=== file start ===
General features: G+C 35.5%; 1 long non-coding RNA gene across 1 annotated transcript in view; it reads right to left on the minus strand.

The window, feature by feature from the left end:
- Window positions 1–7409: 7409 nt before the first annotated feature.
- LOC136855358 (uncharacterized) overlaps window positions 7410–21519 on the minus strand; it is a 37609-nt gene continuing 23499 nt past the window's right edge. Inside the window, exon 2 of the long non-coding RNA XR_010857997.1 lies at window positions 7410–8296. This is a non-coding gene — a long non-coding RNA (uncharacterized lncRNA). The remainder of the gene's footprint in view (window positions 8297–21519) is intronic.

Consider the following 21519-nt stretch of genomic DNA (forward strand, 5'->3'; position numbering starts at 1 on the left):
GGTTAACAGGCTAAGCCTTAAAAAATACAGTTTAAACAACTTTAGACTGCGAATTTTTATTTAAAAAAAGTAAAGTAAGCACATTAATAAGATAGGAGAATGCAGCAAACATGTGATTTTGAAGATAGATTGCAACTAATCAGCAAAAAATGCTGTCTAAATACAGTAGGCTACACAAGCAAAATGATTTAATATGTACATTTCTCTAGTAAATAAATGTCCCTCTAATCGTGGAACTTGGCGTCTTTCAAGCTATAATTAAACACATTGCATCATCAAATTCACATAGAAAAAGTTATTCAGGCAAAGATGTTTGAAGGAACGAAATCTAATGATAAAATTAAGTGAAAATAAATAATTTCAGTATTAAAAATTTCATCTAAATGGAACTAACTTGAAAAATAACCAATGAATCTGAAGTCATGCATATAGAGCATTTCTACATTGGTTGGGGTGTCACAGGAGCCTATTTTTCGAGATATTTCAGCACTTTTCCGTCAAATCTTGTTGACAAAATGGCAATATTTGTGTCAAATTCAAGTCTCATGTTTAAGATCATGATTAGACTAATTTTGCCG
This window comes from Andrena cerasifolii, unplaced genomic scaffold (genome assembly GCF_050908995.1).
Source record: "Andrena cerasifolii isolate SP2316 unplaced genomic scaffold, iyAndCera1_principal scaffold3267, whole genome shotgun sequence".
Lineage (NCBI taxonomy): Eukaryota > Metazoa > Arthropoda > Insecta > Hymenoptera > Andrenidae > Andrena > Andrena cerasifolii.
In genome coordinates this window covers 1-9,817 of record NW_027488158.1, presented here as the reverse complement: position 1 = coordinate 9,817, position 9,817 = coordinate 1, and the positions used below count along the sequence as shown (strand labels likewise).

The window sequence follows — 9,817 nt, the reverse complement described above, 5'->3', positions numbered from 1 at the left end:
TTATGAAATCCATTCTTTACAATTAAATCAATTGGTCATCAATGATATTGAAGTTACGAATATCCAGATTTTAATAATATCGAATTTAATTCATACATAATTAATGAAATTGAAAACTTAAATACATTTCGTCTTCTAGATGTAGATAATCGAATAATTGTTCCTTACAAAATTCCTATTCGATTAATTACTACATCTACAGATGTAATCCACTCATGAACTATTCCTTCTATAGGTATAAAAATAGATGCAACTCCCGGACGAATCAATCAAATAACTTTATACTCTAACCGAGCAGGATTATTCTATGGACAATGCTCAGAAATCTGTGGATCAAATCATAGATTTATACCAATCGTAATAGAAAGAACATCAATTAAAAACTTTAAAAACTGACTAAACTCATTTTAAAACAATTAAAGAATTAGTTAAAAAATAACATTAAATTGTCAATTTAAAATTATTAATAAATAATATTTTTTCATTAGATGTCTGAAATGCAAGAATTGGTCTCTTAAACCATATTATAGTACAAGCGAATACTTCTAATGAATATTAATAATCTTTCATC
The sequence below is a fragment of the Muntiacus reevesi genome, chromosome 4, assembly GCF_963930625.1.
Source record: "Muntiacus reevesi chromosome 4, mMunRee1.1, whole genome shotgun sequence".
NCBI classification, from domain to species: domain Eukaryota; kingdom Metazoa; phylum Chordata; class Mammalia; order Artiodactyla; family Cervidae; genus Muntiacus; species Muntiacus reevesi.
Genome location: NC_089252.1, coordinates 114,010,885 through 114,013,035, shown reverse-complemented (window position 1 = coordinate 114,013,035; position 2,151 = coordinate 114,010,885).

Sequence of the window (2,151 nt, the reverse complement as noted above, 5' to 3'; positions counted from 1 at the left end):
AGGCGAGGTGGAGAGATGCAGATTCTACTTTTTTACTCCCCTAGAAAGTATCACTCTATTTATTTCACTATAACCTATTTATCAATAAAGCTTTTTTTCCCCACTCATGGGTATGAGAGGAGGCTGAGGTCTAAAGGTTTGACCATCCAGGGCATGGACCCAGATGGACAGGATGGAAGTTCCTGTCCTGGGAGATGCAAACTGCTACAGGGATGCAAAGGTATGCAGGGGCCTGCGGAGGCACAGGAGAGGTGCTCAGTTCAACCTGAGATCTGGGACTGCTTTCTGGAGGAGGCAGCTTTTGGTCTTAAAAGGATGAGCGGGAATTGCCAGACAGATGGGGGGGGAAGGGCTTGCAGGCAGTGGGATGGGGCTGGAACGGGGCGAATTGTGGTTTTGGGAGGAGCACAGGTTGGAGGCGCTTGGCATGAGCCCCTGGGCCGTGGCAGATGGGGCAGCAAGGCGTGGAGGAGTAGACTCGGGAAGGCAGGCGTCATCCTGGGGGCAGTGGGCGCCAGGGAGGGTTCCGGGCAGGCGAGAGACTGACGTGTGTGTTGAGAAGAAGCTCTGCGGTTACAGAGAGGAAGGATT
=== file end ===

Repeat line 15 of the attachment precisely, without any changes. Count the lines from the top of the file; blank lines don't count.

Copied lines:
NCBI classification, from domain to species: domain Eukaryota; kingdom Metazoa; phylum Chordata; class Mammalia; order Artiodactyla; family Cervidae; genus Muntiacus; species Muntiacus reevesi.